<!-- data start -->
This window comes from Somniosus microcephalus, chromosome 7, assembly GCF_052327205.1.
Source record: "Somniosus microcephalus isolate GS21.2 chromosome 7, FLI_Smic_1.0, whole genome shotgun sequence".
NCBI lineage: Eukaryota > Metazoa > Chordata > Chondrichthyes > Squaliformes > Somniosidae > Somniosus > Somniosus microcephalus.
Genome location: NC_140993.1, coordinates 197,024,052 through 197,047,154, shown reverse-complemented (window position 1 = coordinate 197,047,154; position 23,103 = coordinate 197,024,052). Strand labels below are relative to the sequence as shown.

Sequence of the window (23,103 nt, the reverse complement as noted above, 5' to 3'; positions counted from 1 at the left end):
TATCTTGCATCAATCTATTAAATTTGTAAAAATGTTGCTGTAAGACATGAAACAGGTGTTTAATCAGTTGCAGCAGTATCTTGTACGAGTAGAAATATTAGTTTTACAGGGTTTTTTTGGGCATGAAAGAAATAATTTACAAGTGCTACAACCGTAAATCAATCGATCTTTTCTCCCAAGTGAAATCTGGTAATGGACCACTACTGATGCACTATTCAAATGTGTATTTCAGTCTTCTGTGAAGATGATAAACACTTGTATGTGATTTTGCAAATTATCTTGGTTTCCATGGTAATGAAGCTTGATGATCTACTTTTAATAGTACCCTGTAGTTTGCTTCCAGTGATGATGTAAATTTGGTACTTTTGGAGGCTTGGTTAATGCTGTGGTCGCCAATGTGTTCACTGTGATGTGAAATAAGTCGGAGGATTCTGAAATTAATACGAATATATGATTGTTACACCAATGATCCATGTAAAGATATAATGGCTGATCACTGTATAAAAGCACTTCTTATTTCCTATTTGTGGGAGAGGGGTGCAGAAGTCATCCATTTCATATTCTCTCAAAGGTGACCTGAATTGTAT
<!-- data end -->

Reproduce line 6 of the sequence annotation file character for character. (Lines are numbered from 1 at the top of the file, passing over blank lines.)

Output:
TATCTTGCATCAATCTATTAAATTTGTAAAAATGTTGCTGTAAGACATGAAACAGGTGTTTAATCAGTTGCAGCAGTATCTTGTACGAGTAGAAATATTAGTTTTACAGGGTTTTTTTGGGCATGAAAGAAATAATTTACAAGTGCTACAACCGTAAATCAATCGATCTTTTCTCCCAAGTGAAATCTGGTAATGGACCACTACTGATGCACTATTCAAATGTGTATTTCAGTCTTCTGTGAAGATGATAAACACTTGTATGTGATTTTGCAAATTATCTTGGTTTCCATGGTAATGAAGCTTGATGATCTACTTTTAATAGTACCCTGTAGTTTGCTTCCAGTGATGATGTAAATTTGGTACTTTTGGAGGCTTGGTTAATGCTGTGGTCGCCAATGTGTTCACTGTGATGTGAAATAAGTCGGAGGATTCTGAAATTAATACGAATATATGATTGTTACACCAATGATCCATGTAAAGATATAATGGCTGATCACTGTATAAAAGCACTTCTTATTTCCTATTTGTGGGAGAGGGGTGCAGAAGTCATCCATTTCATATTCTCTCAAAGGTGACCTGAATTGTAT